Flint crisis, four years on: what little trust is left continues to wash away


Since 2014, Flint has received millions of dollars in aid, and the state of the water is improving but residents are still left with physical ailments and lifelong fears

LeeAnne Walters was one of the activists who brought Flint’s brown, lead-laden water to the world’s attention, thrusting plastic bottles of dingy liquid into camera lenses and the national consciousness.

Four years later, you might think things have improved in the Michigan city. But Walters is still bathing her kids in bottled water, which she heats on the stove in four separate pots and a plastic bowl in the microwave.

“I know as far as the lead in the water that’s OK, but it’s the lack of trust that was never rebuilt,” said Walters. “How do I put my kids in that, knowing they’ve suffered?”

It is four years since the city’s water switched to the Flint river, without lead corrosion controls, prompting the public health crisis.

In the aftermath, Flint received presidential visits, millions of dollars in donations and government aid. It is the subject of scientific studies. It has a Netflix series, Flint Town. Walters has now won the Goldman environmental prize for activism, which comes with a $175,000 unrestricted prize. And, importantly, the state of the water is improving.

But, despite all this attention, regular people feel that little has changed since the crisis.

Debra Furr-Holden, a researcher at Michigan State University who received a five-year National Institutes of Health grant to study how to deliver health resources to Flint residents, said even though federal agencies flung themselves at the city, “the impact of their presence is not known or real for the residents”.

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Rather, a paradox has taken hold.

Most attention directed at Flint goes into cleaning up the city’s water supply, an undeniably vital goal. But it also feels like a bizarre one in a city where many people are unlikely to ever drink another drop of tap water as long as they live.

“The biggest thing that people are not talking about is the psychological damage,” said Walters. “I’ve seen people go into full-on panic attacks, hyperventilating, trying to take a sip of water at a restaurant, and they just can’t do it. I know of a 17-year-old who is terrified to take a bath.” She added: “These things have not gotten better.”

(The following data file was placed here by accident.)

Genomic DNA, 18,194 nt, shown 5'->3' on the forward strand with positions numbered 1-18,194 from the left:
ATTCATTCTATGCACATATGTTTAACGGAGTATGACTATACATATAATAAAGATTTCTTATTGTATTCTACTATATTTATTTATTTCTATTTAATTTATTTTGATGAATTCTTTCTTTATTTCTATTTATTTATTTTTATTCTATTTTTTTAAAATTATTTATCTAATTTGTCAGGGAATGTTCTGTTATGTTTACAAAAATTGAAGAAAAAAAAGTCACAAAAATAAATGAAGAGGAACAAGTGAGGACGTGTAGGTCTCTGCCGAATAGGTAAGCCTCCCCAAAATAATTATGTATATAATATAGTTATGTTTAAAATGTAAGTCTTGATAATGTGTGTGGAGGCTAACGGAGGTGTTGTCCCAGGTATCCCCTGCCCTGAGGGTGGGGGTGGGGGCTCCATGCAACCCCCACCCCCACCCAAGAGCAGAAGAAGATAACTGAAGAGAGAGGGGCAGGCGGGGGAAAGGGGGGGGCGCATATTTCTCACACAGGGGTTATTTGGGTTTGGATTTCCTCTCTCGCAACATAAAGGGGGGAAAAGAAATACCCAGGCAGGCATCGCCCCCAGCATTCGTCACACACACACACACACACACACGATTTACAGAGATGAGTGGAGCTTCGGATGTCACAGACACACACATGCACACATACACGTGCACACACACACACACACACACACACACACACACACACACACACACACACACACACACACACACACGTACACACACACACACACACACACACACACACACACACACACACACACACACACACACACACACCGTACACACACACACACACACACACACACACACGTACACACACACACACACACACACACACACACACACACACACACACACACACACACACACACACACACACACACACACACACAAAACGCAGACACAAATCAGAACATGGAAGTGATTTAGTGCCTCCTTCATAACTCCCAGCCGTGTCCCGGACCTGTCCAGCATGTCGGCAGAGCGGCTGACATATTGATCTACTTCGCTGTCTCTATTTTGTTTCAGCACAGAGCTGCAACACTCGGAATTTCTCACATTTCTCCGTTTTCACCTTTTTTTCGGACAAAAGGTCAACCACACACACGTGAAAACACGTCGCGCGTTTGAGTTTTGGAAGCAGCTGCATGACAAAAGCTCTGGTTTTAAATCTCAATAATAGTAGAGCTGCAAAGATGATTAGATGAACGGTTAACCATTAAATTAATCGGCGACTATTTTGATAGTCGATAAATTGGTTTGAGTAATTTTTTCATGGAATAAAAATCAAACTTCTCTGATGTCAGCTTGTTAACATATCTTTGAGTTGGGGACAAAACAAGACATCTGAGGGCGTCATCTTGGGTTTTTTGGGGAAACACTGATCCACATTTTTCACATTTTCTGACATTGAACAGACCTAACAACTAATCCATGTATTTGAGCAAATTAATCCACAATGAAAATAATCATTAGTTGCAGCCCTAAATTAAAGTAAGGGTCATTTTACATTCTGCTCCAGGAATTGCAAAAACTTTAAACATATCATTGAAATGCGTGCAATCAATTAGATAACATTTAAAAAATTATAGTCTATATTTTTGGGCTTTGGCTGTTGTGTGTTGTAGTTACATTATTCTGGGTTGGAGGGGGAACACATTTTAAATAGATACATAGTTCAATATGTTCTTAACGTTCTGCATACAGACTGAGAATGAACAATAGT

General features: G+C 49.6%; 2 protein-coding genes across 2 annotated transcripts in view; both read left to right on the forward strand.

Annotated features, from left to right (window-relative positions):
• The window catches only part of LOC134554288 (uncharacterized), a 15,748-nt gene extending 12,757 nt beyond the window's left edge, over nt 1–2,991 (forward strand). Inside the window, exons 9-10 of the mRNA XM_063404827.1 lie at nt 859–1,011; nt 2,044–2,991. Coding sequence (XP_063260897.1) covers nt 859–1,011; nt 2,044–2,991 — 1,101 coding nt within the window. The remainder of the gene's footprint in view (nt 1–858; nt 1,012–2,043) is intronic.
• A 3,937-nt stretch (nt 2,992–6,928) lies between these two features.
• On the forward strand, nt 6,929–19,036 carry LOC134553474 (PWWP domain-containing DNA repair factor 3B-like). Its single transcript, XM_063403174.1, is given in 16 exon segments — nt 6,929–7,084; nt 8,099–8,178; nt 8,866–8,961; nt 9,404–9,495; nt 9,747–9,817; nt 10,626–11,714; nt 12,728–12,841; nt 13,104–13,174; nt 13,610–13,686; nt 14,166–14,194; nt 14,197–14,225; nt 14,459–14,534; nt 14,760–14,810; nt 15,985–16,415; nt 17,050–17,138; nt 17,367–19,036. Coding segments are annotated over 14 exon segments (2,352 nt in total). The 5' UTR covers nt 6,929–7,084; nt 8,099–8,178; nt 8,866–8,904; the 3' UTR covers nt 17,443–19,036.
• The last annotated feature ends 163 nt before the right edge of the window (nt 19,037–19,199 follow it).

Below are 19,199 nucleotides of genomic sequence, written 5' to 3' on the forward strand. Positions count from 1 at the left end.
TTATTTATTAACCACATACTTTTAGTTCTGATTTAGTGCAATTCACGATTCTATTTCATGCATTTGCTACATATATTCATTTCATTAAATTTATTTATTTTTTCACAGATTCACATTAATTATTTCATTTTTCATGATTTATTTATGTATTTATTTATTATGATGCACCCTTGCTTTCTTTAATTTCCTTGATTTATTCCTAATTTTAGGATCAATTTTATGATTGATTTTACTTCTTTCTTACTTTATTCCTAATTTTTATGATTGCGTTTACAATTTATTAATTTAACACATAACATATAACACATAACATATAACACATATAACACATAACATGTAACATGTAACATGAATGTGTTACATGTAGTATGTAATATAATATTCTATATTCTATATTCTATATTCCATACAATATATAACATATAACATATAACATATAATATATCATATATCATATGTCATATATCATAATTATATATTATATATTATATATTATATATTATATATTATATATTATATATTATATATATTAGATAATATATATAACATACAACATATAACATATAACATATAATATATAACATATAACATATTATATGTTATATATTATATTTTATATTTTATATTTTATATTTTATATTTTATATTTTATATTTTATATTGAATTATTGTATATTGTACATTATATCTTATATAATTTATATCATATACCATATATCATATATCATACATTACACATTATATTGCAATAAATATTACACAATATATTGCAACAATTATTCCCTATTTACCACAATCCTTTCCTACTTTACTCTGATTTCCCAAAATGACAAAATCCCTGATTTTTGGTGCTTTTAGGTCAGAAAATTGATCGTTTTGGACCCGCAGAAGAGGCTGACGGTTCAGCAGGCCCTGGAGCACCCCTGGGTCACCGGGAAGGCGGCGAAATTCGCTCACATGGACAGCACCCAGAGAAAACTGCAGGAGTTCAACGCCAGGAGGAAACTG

The water resource ‘pod’ at the West Court Street Church of God in Flint, one of the few pods that still exist. Photograph: Garrett MacLean for the Guardian

Multiple government workers were criminally charged over the disaster. The city switched its water supply back to Detroit’s water, away from the Flint river. But for the roughly 100,000 people who live here, the damage is done.

The list of physical ailments is long. Flint resident Keri Webber’s daughter caught pneumonia-like legionnaires’ disease and has permanent lung damage. Her husband of 27 years suffered an eye stroke and has uncontrolled high blood pressure. Her daughters, variously, have kidney damage, fatty liver, anemia and lead-laden bones. Webber suffered a mini-stroke, where her memory was “fried”. When the crisis was at its worst, the family had 17 doctor’s appointments in five days.

Other Flint residents have had recurring skin rashes. Gina Luster, an activist with Flint Rising, a local community group, needed a hysterectomy after she developed debilitating abdominal pain during the crisis. There were so many miscarriages in Flint that University of Kansas economists found the fertility rate dropped by 12%, and fetal death shot up by 58%.

The mental scars are as tangible as the physical. Webber can only talk about water at a friend’s house – not in her family home – because her daughter has post-traumatic stress.

Her daughter stopped her mother from doing dishes because she can’t stand the sound of running water; had carafes of water removed from restaurant tables as anxiety peaked; and ripped fellow students backward from water fountains when they leaned in for a drink. Webber smacks her lips three times before she says this sentence, irritated: “We’ve been guinea pigs.”